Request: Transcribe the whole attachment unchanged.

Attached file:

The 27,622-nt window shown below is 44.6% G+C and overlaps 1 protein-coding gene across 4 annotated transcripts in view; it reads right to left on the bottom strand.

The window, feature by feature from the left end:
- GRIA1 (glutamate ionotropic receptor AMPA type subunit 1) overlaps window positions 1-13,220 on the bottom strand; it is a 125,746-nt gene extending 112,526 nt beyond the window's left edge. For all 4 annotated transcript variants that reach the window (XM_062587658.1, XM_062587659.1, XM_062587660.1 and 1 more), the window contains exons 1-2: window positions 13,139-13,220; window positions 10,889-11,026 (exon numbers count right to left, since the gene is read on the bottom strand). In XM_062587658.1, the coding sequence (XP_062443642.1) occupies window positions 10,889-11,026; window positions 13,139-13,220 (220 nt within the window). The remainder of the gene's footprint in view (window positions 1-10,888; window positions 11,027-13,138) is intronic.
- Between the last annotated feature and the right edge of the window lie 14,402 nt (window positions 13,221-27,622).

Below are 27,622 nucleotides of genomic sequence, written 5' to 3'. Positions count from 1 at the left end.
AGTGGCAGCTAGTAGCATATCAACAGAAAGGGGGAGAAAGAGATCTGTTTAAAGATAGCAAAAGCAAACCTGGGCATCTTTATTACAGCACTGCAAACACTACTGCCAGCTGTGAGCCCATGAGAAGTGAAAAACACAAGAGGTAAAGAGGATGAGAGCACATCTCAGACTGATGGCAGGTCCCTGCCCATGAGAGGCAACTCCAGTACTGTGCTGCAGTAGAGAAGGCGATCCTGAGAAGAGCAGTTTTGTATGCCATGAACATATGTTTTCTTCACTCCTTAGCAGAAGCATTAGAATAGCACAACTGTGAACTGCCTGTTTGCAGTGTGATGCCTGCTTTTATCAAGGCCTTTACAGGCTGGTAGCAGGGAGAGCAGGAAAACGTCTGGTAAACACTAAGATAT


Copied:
The 27,622-nt window shown below is 44.6% G+C and overlaps 1 protein-coding gene across 4 annotated transcripts in view; it reads right to left on the bottom strand.

The window, feature by feature from the left end:
- GRIA1 (glutamate ionotropic receptor AMPA type subunit 1) overlaps window positions 1-13,220 on the bottom strand; it is a 125,746-nt gene extending 112,526 nt beyond the window's left edge. For all 4 annotated transcript variants that reach the window (XM_062587658.1, XM_062587659.1, XM_062587660.1 and 1 more), the window contains exons 1-2: window positions 13,139-13,220; window positions 10,889-11,026 (exon numbers count right to left, since the gene is read on the bottom strand). In XM_062587658.1, the coding sequence (XP_062443642.1) occupies window positions 10,889-11,026; window positions 13,139-13,220 (220 nt within the window). The remainder of the gene's footprint in view (window positions 1-10,888; window positions 11,027-13,138) is intronic.
- Between the last annotated feature and the right edge of the window lie 14,402 nt (window positions 13,221-27,622).

Below are 27,622 nucleotides of genomic sequence, written 5' to 3'. Positions count from 1 at the left end.
AGTGGCAGCTAGTAGCATATCAACAGAAAGGGGGAGAAAGAGATCTGTTTAAAGATAGCAAAAGCAAACCTGGGCATCTTTATTACAGCACTGCAAACACTACTGCCAGCTGTGAGCCCATGAGAAGTGAAAAACACAAGAGGTAAAGAGGATGAGAGCACATCTCAGACTGATGGCAGGTCCCTGCCCATGAGAGGCAACTCCAGTACTGTGCTGCAGTAGAGAAGGCGATCCTGAGAAGAGCAGTTTTGTATGCCATGAACATATGTTTTCTTCACTCCTTAGCAGAAGCATTAGAATAGCACAACTGTGAACTGCCTGTTTGCAGTGTGATGCCTGCTTTTATCAAGGCCTTTACAGGCTGGTAGCAGGGAGAGCAGGAAAACGTCTGGTAAACACTAAGATAT